It seemed as though Texas Tech was finally going to get out of its own way long enough to create an indelible moment in its tortured history against Texas.
But in front of a school-record crowd at Jones AT&T Stadium on Saturday, there was always one more mistake, negative play or missed opportunity to be had for the Red Raiders.
The end result was a 31-22 defeat at the hands of the Longhorns, who won their fourth straight game in the rivalry and have a 47-15 edge in the series. Tech’s seniors will end their careers without a win against Texas to their credit.
“It hurts to know that the goals you were after and you set for your team going into the season kind of went out the door with this loss,” Tech quarterback Seth Doege said.
The pain was largely self-inflicted.
Tech (6-3, 3-3) scorched the turf on offense between the 20s — Tech outgained Texas, 441-427 — but its red-zone inefficiencies were crippling.
Six trips into that territory yielded only two touchdowns. Four separate first-and-10 situations at the 16-, 15-, 17- and 10-yard lines netted only field-goal attempts — three successful, one blocked by Carrington Byndom with five minutes left in the gamer, sealing the win for Texas (7-2, 4-2).
“We just shot ourselves in the foot,” Tech coach Tommy Tuberville said. “Made too many mistakes against a good football team. The last two weeks, we’ve done that.”
The Red Raiders committed nine penalties for 85 yards, almost all of them in devastating fashion.
Tech trailed 31-22 with six minutes left when Kenny Williams ran into the end zone from 2 yards out. But center Deveric Gallington was called for holding. The drive stalled after that, and Tech elected to attempt a field goal in hopes of extending the game.
But Byndom, who made a number of huge plays for the Texas defense, flew around the right edge to block the kick, allowing Texas to run out the clock.
“It was a game-saver,” Texas coach Mack Brown said of Byndom’s block.
More accurately, it was the final blow in an afternoon-long buffet of kidney shots suffered by the Red Raiders.
In the second quarter, with Tech trailing 21-10 — two deep passes from quarterback David Ash to wide receiver Mike Davis helped Texas jump to an early lead — the Red Raiders quickly moved into scoring range with a first down at the Texas 15.
On the next play, though, a 15-yard chop-block penalty on guard Le’Raven Clark wiped out a big gain on a screen pass, and Tech settled for a field goal that cut the lead to 21-13. Texas converted a field goal of its own on the ensuing drive for a 24-13 halftime lead.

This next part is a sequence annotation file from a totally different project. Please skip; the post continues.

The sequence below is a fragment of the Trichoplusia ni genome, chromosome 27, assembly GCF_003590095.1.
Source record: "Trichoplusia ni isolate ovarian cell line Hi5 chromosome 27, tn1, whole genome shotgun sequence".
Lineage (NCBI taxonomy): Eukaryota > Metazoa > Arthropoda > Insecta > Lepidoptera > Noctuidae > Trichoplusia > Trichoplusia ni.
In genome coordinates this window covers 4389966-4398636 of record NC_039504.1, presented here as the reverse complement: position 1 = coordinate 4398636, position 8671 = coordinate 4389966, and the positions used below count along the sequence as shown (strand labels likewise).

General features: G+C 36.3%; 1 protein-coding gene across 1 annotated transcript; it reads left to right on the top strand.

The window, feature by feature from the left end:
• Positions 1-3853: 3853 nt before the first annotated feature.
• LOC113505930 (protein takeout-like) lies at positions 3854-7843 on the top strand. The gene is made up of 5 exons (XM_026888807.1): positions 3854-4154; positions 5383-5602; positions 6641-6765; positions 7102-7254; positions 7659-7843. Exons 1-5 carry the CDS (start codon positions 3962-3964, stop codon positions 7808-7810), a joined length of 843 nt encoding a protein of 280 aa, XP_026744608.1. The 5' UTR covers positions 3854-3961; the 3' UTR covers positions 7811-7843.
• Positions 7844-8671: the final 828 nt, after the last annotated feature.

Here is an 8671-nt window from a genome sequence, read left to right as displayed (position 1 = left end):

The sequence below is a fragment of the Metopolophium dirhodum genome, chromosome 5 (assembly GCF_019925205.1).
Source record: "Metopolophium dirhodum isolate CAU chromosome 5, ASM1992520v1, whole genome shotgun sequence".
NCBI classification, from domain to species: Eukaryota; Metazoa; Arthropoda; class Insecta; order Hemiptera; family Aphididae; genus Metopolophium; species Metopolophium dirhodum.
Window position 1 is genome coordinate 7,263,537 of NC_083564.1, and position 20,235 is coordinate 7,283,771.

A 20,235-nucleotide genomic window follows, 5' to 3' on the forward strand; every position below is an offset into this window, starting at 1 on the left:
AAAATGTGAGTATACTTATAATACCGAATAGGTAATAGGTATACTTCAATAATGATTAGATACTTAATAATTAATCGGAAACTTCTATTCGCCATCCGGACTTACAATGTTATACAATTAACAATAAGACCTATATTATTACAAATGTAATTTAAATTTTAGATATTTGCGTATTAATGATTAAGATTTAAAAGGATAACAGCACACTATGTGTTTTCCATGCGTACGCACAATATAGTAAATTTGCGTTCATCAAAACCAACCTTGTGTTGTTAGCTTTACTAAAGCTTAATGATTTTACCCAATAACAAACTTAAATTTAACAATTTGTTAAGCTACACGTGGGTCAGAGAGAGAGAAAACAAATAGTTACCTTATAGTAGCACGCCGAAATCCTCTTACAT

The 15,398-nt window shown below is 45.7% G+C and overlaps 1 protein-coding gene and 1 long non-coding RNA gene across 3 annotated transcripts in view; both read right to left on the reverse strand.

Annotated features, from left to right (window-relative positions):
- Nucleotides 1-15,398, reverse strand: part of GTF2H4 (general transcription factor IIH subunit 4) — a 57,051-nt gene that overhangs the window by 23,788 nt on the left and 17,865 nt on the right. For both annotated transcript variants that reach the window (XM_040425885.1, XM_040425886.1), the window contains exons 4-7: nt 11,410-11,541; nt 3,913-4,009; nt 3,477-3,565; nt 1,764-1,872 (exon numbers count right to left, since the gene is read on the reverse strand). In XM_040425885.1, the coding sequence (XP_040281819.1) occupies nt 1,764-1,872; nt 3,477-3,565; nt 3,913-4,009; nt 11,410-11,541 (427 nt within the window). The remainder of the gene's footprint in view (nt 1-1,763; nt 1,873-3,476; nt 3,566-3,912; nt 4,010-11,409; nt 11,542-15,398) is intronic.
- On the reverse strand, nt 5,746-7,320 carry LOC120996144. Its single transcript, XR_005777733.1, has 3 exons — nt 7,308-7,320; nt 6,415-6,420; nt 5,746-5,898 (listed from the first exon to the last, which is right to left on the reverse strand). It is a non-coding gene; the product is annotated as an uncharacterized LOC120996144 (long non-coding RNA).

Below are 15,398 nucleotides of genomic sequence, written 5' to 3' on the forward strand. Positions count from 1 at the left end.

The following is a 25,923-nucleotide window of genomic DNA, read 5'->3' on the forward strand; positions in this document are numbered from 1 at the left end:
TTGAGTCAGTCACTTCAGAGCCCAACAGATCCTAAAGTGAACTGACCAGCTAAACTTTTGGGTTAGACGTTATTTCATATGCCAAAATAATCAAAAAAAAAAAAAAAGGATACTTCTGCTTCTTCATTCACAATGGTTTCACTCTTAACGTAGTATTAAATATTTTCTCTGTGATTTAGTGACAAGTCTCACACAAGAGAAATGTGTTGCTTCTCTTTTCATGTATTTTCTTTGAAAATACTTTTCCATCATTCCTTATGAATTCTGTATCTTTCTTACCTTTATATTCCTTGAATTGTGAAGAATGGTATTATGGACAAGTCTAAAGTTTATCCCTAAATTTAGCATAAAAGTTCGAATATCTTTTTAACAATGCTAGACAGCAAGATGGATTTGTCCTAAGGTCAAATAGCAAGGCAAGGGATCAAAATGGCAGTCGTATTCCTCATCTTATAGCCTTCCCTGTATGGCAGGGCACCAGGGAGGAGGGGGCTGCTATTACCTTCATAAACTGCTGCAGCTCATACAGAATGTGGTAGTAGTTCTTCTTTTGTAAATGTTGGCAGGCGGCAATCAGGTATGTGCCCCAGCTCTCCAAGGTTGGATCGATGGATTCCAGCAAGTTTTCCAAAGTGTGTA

“Penalties,” said Doege, who threw for 329 yards and a touchdown. “I don’t think I have to explain much of it. It’s hard for me to remember every time we were in the red zone, but I know when we were in the red zone, every time we didn’t get points, the majority of the time it was penalties that kept us from it.”
Tuberville was seen berating the officials on several occasions, but he wouldn’t comment on the flags after the game.
He also didn’t address a couple of key decisions made by the coaching staff. Tuberville started his press conference quickly after the game and exited before several media members who regularly cover the team arrived.
Tech made only linebacker Will Smith and Doege available to the media, and an interview request for offensive coordinator Neal Brown was denied.
“No, you never get anything out of that,” Tuberville said of his conversations with officials. “Then we get the hold on the 1-yard line (on Tech’s final drive). We got one last year about the same spot, same team, so I better not comment on those.”
With less than two minutes left in the third quarter, Doege connected with Eric Stephens on a screen for a 10-yard touchdown pass to cut the Texas lead to 24-22. Tuberville elected to go for two, but a fade pass from Doege to Marcus Kennard was broken up by Byndom.
The lost point came back to haunt Tech when Ash’s second touchdown pass of the day to Mike Davis — who had four catches for 165 yards — with nine minutes left in the fourth quarter put Texas up, 31-22, leaving Tech to chase two scores instead of one.
“It’s one of the reasons that we don’t go for the two-point play early,” Brown said, “and I’m not second-guessing Tommy, because they had full momentum at that time. But great play by (Byndom).”
Despite all the setbacks, Tech was still in position to steal a marquee win as the fourth quarter began. The Red Raiders held Texas to a 3-and-out following the missed two-point conversion and got the ball back at its own 27, trailing by just two.
But after Doege completed a 9-yard pass to Tyson Williams on first down, Kenny Williams was dropped for a 1-yard loss. Tech then threw incomplete on third down and was forced to punt, squandering the momentum that had surged in its favor during a strong third quarter.
Ash, who threw for 264 yards and three scores, then marched the Longhorns on an eight-play, 59-yard drive — ending in a 25-yard strike to Davis — to give the Longhorns their winning margin, as Tech once again failed to capitalize on scoring chances.
Doege said he had never experienced a loss more disappointing than the one Tech suffered Saturday.
“I mean, it’s our last chance at UT,” he said. “It’s our last chance to really try to do something special here that nobody has done before and give us the opportunity to do that. So that’s out of it, too.”
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